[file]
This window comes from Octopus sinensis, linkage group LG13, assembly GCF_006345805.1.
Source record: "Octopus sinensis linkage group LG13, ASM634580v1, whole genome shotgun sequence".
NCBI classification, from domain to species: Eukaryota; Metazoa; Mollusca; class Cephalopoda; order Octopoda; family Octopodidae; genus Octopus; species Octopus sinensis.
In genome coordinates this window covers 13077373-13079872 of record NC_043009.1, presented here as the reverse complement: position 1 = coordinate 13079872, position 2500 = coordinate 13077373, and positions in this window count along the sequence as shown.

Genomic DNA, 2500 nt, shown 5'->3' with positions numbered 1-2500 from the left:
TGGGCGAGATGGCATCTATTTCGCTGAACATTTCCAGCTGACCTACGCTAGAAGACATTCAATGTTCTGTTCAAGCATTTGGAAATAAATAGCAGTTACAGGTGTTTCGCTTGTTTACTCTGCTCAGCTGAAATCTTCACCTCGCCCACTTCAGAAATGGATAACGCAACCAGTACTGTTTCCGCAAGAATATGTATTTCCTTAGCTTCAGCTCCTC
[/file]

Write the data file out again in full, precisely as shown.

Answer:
This window comes from Octopus sinensis, linkage group LG13, assembly GCF_006345805.1.
Source record: "Octopus sinensis linkage group LG13, ASM634580v1, whole genome shotgun sequence".
NCBI classification, from domain to species: Eukaryota; Metazoa; Mollusca; class Cephalopoda; order Octopoda; family Octopodidae; genus Octopus; species Octopus sinensis.
In genome coordinates this window covers 13077373-13079872 of record NC_043009.1, presented here as the reverse complement: position 1 = coordinate 13079872, position 2500 = coordinate 13077373, and positions in this window count along the sequence as shown.

Genomic DNA, 2500 nt, shown 5'->3' with positions numbered 1-2500 from the left:
TGGGCGAGATGGCATCTATTTCGCTGAACATTTCCAGCTGACCTACGCTAGAAGACATTCAATGTTCTGTTCAAGCATTTGGAAATAAATAGCAGTTACAGGTGTTTCGCTTGTTTACTCTGCTCAGCTGAAATCTTCACCTCGCCCACTTCAGAAATGGATAACGCAACCAGTACTGTTTCCGCAAGAATATGTATTTCCTTAGCTTCAGCTCCTC